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What the scouts have to say about the Sudbury Wolves

By: Scott Haddow – Straight Up Sports

 | Dec 18, 2013 - 12:11 PM |
Despite the weeks lost to injury, at least one scout still has Wolves captain Kevin Raine as the team’s MVP. File photo.

Despite the weeks lost to injury, at least one scout still has Wolves captain Kevin Raine as the team’s MVP. File photo.

Sudbury is a ‘one, big defenceman’ away from winning the east

It’s hard to argue the Sudbury Wolves enter the holiday break as one of the top contenders in the Eastern Conference.

The Wolves are on an eight-game winning streak and a 9-1 record in their last 10 games.

Sudbury was at its absolute best in the last four games, allowing just five goals against while scoring 17 goals for and beat two of the better teams in the league - Oshawa and Sault Ste. Marie.

It is a stark turnaround from the first two months of the season which saw the Wolves play poor team defence and routinely allow five, six, seven and even 10 goals (twice) per game.

The Wolves are simply playing better defensively and showing discipline, and it has resulted in success. The test will be keeping it the same way for another half a season and the playoffs.

“Sudbury is certainly for real in the Eastern Conference,” North American Central Scouting Chief Scout Mark Seidel said. “They have tightened up their game and they have beaten everyone there is to beat in the east.”

In mid-November, Sudbury Wolves GM and president Blaine Smith swung a deal with Sarnia to acquire defenceman Craig Duininck. It was a costly deal, but one worth every last bit because the Wolves have gone 10-3 since Duininck arrived. His first game was a 7-1 loss to Barrie. He is no-nonsense and all business. Duininck has seen a dramatic difference in the team in the month-and-a-half he has been with the club.

“We believe in ourselves,” Duininck said. “We have come a long way since I arrived. We are now playing as a team and everyone is buying in to what we are doing. This has been the biggest difference and meant the most.”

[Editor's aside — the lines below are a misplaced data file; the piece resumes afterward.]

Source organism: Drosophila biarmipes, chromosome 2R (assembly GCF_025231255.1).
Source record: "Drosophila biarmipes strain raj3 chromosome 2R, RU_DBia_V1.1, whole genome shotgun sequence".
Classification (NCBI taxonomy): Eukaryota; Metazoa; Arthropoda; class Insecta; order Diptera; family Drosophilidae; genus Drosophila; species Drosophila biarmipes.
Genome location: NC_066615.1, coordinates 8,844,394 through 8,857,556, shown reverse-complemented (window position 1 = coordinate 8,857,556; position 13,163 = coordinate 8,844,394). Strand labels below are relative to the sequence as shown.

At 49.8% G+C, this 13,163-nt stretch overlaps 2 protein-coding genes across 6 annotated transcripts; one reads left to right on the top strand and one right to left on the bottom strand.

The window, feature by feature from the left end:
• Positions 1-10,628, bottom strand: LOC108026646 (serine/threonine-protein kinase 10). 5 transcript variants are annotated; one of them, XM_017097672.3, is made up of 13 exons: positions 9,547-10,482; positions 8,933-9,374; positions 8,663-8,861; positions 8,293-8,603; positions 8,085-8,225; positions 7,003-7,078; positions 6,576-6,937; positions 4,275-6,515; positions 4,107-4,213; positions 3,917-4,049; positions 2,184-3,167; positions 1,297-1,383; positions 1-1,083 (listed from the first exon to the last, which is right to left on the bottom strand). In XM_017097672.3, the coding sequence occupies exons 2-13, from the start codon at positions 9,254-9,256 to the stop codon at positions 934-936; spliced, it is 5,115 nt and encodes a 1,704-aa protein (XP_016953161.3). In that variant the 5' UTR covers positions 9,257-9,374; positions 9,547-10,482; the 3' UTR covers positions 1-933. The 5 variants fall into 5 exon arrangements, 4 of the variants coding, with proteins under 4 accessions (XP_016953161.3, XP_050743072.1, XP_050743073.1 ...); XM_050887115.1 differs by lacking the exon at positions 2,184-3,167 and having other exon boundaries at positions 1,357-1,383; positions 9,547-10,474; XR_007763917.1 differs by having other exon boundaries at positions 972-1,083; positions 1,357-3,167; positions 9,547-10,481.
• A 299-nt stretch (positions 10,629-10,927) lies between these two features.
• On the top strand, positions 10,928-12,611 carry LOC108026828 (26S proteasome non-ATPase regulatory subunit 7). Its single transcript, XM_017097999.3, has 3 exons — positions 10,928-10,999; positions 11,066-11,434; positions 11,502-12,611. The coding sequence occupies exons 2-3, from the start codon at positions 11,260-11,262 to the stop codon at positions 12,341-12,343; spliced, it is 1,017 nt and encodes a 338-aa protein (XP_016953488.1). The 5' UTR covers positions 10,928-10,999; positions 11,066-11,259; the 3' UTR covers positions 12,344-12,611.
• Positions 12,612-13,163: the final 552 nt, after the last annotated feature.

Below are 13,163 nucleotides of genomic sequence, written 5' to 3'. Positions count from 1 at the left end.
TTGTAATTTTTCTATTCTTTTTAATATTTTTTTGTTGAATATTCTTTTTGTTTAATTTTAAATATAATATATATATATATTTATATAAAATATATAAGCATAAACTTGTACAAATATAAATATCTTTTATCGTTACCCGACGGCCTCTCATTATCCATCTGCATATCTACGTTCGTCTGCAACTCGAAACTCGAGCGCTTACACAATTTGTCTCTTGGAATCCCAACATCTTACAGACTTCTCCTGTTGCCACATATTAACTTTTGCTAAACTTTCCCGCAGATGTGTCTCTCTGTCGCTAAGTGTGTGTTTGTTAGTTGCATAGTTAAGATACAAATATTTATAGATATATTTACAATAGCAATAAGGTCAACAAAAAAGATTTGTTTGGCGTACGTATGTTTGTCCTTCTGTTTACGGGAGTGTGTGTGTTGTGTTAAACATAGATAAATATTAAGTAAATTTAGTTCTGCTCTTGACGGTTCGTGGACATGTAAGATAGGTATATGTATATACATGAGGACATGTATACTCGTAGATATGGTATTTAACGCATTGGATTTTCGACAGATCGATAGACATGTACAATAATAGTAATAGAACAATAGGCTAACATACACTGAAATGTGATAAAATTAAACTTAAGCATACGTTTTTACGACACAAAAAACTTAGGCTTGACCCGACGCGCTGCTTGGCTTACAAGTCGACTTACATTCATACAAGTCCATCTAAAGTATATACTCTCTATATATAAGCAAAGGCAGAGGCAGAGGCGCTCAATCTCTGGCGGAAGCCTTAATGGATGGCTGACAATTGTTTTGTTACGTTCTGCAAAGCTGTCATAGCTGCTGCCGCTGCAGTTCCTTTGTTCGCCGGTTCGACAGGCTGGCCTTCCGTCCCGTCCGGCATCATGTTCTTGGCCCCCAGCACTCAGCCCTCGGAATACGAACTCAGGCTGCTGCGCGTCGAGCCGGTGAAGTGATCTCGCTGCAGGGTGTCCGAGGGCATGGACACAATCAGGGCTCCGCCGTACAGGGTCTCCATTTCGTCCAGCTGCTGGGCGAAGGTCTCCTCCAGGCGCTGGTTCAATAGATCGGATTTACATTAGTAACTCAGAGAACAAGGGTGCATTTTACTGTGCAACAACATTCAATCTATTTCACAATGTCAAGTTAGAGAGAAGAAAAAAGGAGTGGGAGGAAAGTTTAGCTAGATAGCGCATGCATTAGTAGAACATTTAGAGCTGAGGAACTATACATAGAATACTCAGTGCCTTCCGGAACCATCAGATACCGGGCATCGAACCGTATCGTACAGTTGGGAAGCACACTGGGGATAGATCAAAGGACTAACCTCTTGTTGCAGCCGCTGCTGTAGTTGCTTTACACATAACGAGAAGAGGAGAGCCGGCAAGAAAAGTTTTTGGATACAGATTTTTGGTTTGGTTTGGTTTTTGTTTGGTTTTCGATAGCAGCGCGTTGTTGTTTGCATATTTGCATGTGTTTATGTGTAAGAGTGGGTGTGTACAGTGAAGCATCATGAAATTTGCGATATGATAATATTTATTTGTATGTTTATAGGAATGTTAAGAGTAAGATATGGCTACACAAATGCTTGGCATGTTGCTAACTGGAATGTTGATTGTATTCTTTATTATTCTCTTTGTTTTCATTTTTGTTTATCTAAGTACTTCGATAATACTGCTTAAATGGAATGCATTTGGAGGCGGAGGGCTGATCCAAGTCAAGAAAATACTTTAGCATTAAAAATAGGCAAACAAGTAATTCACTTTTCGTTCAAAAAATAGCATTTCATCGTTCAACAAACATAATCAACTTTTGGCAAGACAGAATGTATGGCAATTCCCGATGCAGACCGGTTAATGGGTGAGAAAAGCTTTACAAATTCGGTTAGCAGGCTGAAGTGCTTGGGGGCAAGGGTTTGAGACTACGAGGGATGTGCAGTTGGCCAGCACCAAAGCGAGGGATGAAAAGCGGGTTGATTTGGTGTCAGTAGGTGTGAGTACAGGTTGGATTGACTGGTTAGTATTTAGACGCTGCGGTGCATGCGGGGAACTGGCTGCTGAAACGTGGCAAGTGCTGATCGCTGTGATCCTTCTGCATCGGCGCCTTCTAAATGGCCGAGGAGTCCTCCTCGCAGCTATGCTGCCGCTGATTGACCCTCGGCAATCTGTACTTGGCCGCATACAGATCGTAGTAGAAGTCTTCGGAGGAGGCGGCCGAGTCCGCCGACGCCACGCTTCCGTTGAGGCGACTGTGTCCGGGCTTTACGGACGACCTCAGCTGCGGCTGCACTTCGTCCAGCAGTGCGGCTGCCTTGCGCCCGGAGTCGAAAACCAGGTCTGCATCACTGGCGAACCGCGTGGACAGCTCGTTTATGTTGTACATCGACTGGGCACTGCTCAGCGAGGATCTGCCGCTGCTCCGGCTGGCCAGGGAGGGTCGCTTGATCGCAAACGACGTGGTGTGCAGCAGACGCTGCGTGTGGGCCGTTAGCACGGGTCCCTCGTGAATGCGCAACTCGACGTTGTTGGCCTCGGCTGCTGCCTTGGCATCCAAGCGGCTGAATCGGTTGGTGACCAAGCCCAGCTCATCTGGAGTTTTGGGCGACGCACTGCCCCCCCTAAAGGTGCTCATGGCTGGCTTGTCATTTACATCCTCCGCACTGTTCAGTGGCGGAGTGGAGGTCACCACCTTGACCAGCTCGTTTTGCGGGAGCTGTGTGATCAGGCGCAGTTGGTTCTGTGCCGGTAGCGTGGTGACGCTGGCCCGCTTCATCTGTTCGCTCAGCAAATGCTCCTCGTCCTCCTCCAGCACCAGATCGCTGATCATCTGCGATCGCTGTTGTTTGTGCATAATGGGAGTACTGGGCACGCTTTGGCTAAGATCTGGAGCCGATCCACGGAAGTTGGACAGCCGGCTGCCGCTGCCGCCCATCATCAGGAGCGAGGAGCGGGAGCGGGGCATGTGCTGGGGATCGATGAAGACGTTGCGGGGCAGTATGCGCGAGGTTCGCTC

Duininck, along with team captain, defenceman Kevin Raine, form the backbone of the team through the blue-line. They are the anchors. Raine and Duininck have brought a winning pedigree to the team from proven, winning programs in the OHL.

Duininck has a Memorial Cup ring. Since Raine returned from an upper body injury on Nov. 29 after missing nearly four weeks, the Wolves have been 7-0. These two defenders have made an undeniable impact on the Wolves team and culture.

“Raine has probably been their MVP thus far,” Seidel said. “The public may not think that, but from an evaluator’s standpoint and a team’s standpoint, he has been unbelievable.”

Teams can live and die by their first lines. The players who get the lion’s share of the minutes on the power play and each game drive a team with their ability to generate offence.

Sudbury’s Nicholas Baptiste, Mathew Campagna and Nathan Pancel have formed the majority of the first-line combinations with others players having been mixed and matched in when necessary. Baptiste (20 goals, 42 points, 33 games) and Campagna (12 goals, 52 points, 33 games) have delivered on their talents. Pancel has been the biggest break-out player for Sudbury with 32 goals and 51 points in 33 games. He had 26 goals and 56 points in 68 games last season.

“He has been phenomenal,” Seidel said. “He is one of the most underrated scorers in the league. He isn’t pretty to watch at times, but he gets the job done. A pure goal scorer.”

Secondary scoring is a big factor in a team’s success, especially come playoff time. Players such as Connor Crisp (16 goals), Dominik Kubalik (13 goals) Dominik Kahun (15 points in 16 games) and Jacob Harris (19 points in 25 games) have provided the Wolves with solid support scoring and are capable of more.

It is unfortunate the team has had to do without the services of Brody Silk as he would have been making an impact on games with his blend of skill and fearlessness.

“They have two good scoring lines and the third line works hard and can play against anyone in the league,” a respected Western Conference scout said, speaking on the condition of anonymity.

Most hockey experts outside the Wolves circle see the team as contenders and maybe one or two moves away from being serious threats to win the east.

“Sudbury is one, big, stay-at-home defenceman away from winning the east,” the Western Conference scout said. “Look at what London has done. General Manager Mark Hunter traded a top-six forward for a big shutdown defenceman at the start of the season. Why? Hunter has been to a Memorial Cup before and won and he knows what it takes. When push comes to shove in the playoffs, you need those kind of guys to lean on. It will cost a lot, but you either go for it or you don’t.”

In the rookie department, defencemen Stefan LeBlanc and Kyle Capobianco and goalie Troy Timpano have been the most prominent freshmen on the team. LeBlanc has wowed scouts, fans and everyone else with his poise and offensive instincts. Capobianco has also shown flashes of offensive skill. Timpano has not lost in regulation in his four starts and has a 2-0-1-1 record.

Forward David Zeppieri, when in the lineup and not a healthy scratch, has shown he belongs in every game due to his speed, willingness to finish checks hard and clean and skill level.

“LeBlanc has been a revelation,” Seidel said. “He has been impressive. We have him rated as a third-round NHL pick now, but if he keeps playing the way he is, he could move into the second round.”

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